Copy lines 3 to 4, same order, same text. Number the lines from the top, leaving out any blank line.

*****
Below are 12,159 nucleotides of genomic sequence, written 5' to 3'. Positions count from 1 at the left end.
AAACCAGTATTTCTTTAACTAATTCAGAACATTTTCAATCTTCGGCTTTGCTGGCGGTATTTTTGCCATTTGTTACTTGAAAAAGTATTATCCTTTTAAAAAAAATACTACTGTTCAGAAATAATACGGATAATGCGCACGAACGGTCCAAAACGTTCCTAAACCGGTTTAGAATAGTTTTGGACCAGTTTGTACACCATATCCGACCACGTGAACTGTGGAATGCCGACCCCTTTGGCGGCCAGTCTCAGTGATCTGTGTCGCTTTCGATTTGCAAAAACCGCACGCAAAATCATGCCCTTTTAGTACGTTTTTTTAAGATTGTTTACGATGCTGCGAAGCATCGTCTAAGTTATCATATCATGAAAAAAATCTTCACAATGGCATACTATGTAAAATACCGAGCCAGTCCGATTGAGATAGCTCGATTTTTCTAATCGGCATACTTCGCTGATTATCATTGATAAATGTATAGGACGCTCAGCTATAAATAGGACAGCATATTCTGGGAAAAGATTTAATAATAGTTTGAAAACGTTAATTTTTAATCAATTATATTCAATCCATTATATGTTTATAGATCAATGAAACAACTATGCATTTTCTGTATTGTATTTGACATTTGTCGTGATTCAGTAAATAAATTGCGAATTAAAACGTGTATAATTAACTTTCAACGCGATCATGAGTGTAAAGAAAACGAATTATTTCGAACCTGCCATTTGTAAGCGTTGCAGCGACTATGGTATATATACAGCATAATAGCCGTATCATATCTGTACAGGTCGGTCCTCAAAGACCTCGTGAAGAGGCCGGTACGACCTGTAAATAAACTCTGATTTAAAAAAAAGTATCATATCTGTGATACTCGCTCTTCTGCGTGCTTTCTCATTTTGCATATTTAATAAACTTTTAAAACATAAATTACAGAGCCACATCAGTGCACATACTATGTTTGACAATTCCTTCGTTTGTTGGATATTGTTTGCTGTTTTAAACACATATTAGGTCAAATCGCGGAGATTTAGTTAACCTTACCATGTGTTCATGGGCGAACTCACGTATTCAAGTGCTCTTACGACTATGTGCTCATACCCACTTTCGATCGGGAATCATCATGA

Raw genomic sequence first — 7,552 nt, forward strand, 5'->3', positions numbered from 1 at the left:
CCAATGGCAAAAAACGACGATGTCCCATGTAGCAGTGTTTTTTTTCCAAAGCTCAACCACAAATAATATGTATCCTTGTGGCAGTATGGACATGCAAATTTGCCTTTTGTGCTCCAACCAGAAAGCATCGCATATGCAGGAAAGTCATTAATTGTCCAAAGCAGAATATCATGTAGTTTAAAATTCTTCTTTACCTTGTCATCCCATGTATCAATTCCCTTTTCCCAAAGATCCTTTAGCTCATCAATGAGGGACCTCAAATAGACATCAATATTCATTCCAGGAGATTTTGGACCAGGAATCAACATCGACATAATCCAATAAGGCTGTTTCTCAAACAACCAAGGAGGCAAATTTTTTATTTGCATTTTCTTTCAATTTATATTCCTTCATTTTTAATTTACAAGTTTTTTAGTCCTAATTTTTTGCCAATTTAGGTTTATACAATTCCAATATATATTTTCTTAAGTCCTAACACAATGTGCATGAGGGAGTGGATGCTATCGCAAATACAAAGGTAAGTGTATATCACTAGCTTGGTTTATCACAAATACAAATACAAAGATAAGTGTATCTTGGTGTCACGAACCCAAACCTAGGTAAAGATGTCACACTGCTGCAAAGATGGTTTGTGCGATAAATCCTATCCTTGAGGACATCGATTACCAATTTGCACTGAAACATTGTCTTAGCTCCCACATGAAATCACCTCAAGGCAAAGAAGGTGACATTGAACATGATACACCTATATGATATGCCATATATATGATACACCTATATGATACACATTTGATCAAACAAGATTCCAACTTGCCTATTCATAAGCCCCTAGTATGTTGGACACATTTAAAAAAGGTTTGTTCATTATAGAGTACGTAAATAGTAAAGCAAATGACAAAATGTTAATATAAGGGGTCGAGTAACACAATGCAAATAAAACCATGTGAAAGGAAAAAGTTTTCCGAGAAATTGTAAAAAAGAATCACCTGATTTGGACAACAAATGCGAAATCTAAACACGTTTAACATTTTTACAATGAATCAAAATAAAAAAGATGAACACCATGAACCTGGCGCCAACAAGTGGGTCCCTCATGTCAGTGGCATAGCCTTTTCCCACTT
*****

Raw genomic sequence first — 7,552 nt, forward strand, 5'->3', positions numbered from 1 at the left:
CCAATGGCAAAAAACGACGATGTCCCATGTAGCAGTGTTTTTTTTCCAAAGCTCAACCACAAATAATATGTATCCTTGTGGCAGTATGGACATGCAAATTTGCCTTTTGTGCTCCAACCAGAAAGCATCGCATATGCAGGAAAGTCATTAATTGTCCAAAGCAGAATATCATGTAGTTTAAAATTCTTCTTTACCTTGTCATCCCATGTATCAATTCCCTTTTCCCAAAGATCCTTTAGCTCATCAATGAGGGACCTCAAATAGACATCAATATTCATTCCAGGAGATTTTGGACCAGGAATCAACATCGACATAATCCAATAAGGCTGTTTCTCAAACAACCAAGGAGGCAAATTTTTTATTTGCATTTTCTTTCAATTTATATTCCTTCATTTTTAATTTACAAGTTTTTTAGTCCTAATTTTTTGCCAATTTAGGTTTATACAATTCCAATATATATTTTCTTAAGTCCTAACACAATGTGCATGAGGGAGTGGATGCTATCGCAAATACAAAGGTAAGTGTATATCACTAGCTTGGTTTATCACAAATACAAATACAAAGATAAGTGTATCTTGGTGTCACGAACCCAAACCTAGGTAAAGATGTCACACTGCTGCAAAGATGGTTTGTGCGATAAATCCTATCCTTGAGGACATCGATTACCAATTTGCACTGAAACATTGTCTTAGCTCCCACATGAAATCACCTCAAGGCAAAGAAGGTGACATTGAACATGATACACCTATATGATATGCCATATATATGATACACCTATATGATACACATTTGATCAAACAAGATTCCAACTTGCCTATTCATAAGCCCCTAGTATGTTGGACACATTTAAAAAAGGTTTGTTCATTATAGAGTACGTAAATAGTAAAGCAAATGACAAAATGTTAATATAAGGGGTCGAGTAACACAATGCAAATAAAACCATGTGAAAGGAAAAAGTTTTCCGAGAAATTGTAAAAAAGAATCACCTGATTTGGACAACAAATGCGAAATCTAAACACGTTTAACATTTTTACAATGAATCAAAATAAAAAAGATGAACACCATGAACCTGGCGCCAACAAGTGGGTCCCTCATGTCAGTGGCATAGCCTTTTCCCACTT